There are 100 trillion gut microbes inside each of us, keeping us healthy and doing important jobs like regulating our immune systems and helping with metabolism. Photo: Jessica Shapiro
It's one of medicine's hot topics – that the microbes in our gut may contribute to hard-to-treat problems like allergies, auto immune disease, irritable bowel syndrome, inflammatory bowel disease and even obesity and diabetes.
Ideally these different bugs – and there's 100 trillion of them in there – should keep us healthy by doing important jobs like regulating our immune systems and helping with metabolism. But emerging evidence suggests our health can suffer when the balance of these microbes goes awry.
Called faecal microbiota transplantation, and still considered a fringe therapy in Australia, it involves harvesting microbes from donor poo and transferring it to recipients in a procedure similar to a colonoscopy
It's complex science and we're a long way off knowing all the answers, but an intriguing example of how gut microbes might influence our health came from Dutch scientists this year after they took microbes from the guts of lean people and put them into the guts of people with metabolic syndrome – that cluster of symptoms like overweight, high blood pressure and high blood sugar that can lead to diabetes. Six weeks later the recipients had good news – their insulin sensitivity had improved, meaning their bodies were better at controlling blood sugar.
The factors that might be disrupting gut microbes - and contributing to chronic disease as a result – is on the list of topics at this weekend's Lifestyle Medicine Conference in Sydney organised by the Australian Lifestyle Medicine Association. Our sanitised environment and changing diet are among the suspects, but according to Sydney gastroenterologist Professor Tom Borody, one of the conference speakers, it's six decades of using antibiotics that's upset the balance of gut microbes the most.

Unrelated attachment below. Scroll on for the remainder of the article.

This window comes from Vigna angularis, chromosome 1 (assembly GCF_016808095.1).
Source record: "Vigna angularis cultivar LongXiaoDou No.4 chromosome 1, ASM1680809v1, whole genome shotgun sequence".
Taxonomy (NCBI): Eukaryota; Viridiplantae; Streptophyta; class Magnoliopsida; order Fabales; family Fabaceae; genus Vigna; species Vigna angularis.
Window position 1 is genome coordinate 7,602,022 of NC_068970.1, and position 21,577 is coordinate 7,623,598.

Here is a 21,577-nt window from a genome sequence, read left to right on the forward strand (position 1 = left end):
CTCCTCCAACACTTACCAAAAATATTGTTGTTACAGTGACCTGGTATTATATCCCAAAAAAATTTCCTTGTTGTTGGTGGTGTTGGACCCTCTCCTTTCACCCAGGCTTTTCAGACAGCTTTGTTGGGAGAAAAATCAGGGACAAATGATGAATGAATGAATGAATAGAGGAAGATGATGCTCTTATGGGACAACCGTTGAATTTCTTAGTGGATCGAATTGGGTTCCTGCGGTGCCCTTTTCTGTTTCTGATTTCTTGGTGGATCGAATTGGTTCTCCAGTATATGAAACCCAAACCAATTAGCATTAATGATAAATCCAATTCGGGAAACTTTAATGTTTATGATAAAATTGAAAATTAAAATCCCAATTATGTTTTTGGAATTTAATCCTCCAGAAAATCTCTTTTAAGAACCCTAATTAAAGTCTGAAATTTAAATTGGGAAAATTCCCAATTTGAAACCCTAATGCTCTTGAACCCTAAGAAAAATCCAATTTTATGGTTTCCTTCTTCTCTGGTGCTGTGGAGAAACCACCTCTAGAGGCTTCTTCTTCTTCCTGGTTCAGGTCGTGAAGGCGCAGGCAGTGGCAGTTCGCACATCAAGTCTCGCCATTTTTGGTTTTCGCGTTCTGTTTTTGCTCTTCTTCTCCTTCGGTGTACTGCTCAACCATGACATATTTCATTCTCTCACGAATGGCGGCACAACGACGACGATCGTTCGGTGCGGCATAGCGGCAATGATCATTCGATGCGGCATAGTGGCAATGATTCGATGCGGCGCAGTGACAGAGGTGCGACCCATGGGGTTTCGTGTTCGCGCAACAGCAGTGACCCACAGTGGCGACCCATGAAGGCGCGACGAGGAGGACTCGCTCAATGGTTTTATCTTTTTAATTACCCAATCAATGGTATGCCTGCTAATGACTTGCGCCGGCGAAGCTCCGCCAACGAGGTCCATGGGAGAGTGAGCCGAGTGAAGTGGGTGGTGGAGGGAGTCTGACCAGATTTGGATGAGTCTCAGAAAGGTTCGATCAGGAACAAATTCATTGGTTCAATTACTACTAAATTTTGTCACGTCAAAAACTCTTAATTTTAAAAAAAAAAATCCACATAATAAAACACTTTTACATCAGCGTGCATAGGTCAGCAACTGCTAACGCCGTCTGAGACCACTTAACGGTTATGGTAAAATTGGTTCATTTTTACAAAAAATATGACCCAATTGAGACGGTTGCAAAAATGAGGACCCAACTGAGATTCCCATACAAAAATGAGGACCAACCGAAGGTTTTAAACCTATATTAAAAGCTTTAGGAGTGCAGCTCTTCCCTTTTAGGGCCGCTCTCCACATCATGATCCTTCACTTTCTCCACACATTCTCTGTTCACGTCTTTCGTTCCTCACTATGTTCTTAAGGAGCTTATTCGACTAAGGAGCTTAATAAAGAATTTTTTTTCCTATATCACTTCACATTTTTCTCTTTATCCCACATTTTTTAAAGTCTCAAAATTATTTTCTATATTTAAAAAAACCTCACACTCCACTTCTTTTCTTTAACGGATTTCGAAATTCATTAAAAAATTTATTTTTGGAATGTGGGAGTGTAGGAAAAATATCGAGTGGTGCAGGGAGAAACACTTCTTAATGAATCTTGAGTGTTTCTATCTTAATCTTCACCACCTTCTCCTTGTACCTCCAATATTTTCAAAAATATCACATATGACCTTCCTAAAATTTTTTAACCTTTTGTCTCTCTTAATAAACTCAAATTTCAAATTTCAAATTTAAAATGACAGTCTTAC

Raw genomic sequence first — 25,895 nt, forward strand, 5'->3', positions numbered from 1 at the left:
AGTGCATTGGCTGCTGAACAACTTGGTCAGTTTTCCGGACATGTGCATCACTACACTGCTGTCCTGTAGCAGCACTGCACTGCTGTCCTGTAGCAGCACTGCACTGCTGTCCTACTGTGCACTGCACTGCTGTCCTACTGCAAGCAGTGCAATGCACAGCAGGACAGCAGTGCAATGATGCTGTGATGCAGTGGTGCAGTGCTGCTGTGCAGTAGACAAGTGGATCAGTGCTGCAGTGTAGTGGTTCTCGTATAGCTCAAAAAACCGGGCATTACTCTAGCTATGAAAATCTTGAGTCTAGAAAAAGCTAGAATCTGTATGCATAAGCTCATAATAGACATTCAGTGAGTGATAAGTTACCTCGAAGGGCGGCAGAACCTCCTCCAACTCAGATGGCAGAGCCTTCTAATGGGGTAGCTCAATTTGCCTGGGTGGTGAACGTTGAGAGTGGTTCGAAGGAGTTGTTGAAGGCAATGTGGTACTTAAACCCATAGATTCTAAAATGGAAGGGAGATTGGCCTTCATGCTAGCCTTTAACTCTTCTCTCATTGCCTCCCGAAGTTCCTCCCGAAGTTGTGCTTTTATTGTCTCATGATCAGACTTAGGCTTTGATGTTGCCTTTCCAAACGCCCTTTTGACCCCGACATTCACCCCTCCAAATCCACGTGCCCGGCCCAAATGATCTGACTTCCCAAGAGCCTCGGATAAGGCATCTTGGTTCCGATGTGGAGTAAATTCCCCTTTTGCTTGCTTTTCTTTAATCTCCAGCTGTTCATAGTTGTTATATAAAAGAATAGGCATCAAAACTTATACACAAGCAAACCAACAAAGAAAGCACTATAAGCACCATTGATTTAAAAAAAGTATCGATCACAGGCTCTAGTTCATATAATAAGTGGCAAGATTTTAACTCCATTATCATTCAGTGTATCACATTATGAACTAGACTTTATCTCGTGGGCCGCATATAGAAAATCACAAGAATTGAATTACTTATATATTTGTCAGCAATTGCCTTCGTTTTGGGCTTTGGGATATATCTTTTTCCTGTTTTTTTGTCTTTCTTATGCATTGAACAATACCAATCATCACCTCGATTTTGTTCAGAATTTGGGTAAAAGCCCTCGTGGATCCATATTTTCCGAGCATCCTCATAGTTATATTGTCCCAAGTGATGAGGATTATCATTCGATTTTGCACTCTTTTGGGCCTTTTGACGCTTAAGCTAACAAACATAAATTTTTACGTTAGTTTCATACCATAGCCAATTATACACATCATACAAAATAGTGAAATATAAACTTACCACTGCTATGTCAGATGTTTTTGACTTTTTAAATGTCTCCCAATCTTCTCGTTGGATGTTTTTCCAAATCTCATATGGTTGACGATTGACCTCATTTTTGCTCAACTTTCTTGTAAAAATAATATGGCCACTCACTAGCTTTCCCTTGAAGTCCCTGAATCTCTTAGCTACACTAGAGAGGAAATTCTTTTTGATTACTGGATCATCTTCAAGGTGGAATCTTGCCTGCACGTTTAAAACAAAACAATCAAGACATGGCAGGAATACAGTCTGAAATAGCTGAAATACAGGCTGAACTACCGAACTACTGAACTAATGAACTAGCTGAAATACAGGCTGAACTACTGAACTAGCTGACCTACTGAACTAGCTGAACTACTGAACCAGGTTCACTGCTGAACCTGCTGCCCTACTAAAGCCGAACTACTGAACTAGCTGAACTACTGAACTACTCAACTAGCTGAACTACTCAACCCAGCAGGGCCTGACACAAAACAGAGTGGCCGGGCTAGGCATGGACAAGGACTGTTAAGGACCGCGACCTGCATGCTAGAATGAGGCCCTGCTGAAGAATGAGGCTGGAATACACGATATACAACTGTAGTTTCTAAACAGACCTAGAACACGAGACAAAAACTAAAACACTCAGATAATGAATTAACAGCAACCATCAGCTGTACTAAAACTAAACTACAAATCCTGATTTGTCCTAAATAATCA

"Gut microbiota perform so many essential roles in the body that they work like an organ in their own right. Yet we're damaging this important organ by knocking out valuable bacteria with recurrent use of antibiotics, "he says. 'We should only use antibiotics when we really need them, not when we have a cold, for instance."
But if, as some research suggests, problems like irritable bowel syndrome or inflammatory bowel disease are related to disrupted gut microbes, it could take more than a tub of yoghurt to fix the problem.
"Probiotics are promising - there's evidence they can help in part to restore the balance after antibiotics, for instance - but we don't have yet have a probiotic that can undo all the damage," says Borody.
He has another idea – recolonising the gut with microbes from a healthy gut. Called faecal microbiota transplantation, and still considered a fringe therapy in Australia, it involves harvesting microbes from donor poo and transferring it to recipients in a procedure similar to a colonoscopy. It's more widely accepted in the US where it's often used to treat Clostridium difficile, a potentially serious bacterial gut infection related to antibiotic use which kills thousands of Americans each year.
"But there's also some evidence that other conditions including ulcerative colitis, chronic severe diarrhoea and IBS can be improved with FMT," says Borody who uses the technique in his own practice and believes we need more research to explore its potential as a treatment.
As for what we can do ourselves to keep our gut microbiota in good shape, he suggests avoiding antibiotics where possible, but if you do need them to take probiotics as well.
"Probiotics aren't perfect and are limited in what they can do, but they can bring useful microbes into the gut," he says.
Fibre in the diet may help too by providing food that helps good microbes flourish, he adds. And if you're travelling to exotic locations, a glass of wine or two won't hurt, he adds.
"It's quite common for IBS to begin after an overseas trip but a small amount of alcohol can work together with stomach acid to prevent new bacteria colonising the bowel."
There's a free pre-conference forum at 5.30pm, Friday November 2 at Freshwater to hear the ABC Science Show's Robyn Williams speak about 'Science and wellbeing: facing the doubters', and Professor Ian Lowe of the Australian Conservation Foundation talk about the influence of the environment and unlimited economic growth on public health. See www.lifestylemedicine.com.au for more info.
Have you found relief for gut problems like IBS or inflammatory bowel disease?